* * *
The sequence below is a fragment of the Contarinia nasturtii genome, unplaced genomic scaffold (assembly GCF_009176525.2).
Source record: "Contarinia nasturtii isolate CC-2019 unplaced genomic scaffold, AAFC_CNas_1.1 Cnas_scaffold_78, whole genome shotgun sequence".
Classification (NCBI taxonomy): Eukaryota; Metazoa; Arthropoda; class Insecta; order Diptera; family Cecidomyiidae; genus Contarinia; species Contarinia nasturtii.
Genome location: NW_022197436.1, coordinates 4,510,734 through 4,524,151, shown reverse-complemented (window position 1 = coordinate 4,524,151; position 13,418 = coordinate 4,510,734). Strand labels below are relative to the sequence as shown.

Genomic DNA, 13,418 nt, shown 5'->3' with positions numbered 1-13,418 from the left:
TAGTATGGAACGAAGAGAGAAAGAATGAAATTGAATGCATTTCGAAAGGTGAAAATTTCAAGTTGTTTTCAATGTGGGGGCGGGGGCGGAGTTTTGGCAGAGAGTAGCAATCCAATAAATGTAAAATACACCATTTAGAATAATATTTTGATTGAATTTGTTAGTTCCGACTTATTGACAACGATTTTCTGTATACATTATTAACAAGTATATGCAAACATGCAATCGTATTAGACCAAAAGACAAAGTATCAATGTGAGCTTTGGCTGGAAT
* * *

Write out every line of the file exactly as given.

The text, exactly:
The sequence below is a fragment of the Contarinia nasturtii genome, unplaced genomic scaffold (assembly GCF_009176525.2).
Source record: "Contarinia nasturtii isolate CC-2019 unplaced genomic scaffold, AAFC_CNas_1.1 Cnas_scaffold_78, whole genome shotgun sequence".
Classification (NCBI taxonomy): Eukaryota; Metazoa; Arthropoda; class Insecta; order Diptera; family Cecidomyiidae; genus Contarinia; species Contarinia nasturtii.
Genome location: NW_022197436.1, coordinates 4,510,734 through 4,524,151, shown reverse-complemented (window position 1 = coordinate 4,524,151; position 13,418 = coordinate 4,510,734). Strand labels below are relative to the sequence as shown.

Genomic DNA, 13,418 nt, shown 5'->3' with positions numbered 1-13,418 from the left:
TAGTATGGAACGAAGAGAGAAAGAATGAAATTGAATGCATTTCGAAAGGTGAAAATTTCAAGTTGTTTTCAATGTGGGGGCGGGGGCGGAGTTTTGGCAGAGAGTAGCAATCCAATAAATGTAAAATACACCATTTAGAATAATATTTTGATTGAATTTGTTAGTTCCGACTTATTGACAACGATTTTCTGTATACATTATTAACAAGTATATGCAAACATGCAATCGTATTAGACCAAAAGACAAAGTATCAATGTGAGCTTTGGCTGGAAT